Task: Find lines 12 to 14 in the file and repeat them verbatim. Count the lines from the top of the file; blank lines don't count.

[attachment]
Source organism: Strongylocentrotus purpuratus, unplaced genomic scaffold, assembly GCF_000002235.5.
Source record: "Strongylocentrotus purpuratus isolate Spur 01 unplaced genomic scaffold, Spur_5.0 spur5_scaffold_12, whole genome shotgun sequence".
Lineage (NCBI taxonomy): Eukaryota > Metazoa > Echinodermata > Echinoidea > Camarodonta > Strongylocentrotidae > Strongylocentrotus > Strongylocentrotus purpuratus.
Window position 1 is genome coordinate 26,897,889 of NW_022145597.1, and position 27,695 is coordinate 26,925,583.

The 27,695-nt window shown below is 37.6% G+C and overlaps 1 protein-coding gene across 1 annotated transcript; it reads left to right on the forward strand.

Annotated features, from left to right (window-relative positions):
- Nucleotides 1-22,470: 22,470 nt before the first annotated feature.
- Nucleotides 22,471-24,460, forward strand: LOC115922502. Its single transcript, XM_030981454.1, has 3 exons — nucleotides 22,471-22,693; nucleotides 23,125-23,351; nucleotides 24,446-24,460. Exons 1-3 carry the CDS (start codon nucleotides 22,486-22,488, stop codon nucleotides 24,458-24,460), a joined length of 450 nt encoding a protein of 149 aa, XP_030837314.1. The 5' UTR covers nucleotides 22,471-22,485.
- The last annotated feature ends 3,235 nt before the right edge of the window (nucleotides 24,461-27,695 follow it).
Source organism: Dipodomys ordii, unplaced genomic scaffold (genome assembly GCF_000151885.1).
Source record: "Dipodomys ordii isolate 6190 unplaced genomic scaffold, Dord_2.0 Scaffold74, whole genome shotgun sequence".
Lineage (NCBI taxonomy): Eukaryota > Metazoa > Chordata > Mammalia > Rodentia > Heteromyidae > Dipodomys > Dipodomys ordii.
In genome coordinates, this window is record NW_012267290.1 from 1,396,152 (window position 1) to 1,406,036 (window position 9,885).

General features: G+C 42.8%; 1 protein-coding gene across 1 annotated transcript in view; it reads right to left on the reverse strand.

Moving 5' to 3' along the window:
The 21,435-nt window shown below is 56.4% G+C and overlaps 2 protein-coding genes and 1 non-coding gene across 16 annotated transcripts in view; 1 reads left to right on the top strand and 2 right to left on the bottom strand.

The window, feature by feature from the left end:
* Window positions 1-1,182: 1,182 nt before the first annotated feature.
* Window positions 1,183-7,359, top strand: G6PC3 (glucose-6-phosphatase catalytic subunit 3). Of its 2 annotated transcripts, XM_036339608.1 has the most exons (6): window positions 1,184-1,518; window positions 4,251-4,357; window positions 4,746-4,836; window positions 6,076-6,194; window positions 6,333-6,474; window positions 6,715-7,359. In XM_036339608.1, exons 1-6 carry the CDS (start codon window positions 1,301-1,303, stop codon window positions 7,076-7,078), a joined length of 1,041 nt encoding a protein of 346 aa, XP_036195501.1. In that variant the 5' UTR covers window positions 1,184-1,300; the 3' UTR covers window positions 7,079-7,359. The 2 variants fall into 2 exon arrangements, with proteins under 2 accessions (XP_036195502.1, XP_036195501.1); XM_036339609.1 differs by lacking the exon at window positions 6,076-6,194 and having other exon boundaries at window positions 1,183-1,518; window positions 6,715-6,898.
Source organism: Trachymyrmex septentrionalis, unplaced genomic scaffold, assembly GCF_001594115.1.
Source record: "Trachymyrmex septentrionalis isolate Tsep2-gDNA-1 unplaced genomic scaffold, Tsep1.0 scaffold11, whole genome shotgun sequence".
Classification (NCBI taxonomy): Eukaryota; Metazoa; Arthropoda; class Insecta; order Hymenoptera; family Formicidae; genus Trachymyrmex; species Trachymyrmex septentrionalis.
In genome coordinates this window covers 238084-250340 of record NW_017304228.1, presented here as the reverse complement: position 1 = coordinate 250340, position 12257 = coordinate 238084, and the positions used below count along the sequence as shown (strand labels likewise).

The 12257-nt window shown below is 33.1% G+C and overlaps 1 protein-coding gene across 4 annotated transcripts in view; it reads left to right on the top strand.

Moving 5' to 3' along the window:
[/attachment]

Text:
Lineage (NCBI taxonomy): Eukaryota > Metazoa > Chordata > Mammalia > Rodentia > Heteromyidae > Dipodomys > Dipodomys ordii.
In genome coordinates, this window is record NW_012267290.1 from 1,396,152 (window position 1) to 1,406,036 (window position 9,885).

General features: G+C 42.8%; 1 protein-coding gene across 1 annotated transcript in view; it reads right to left on the reverse strand.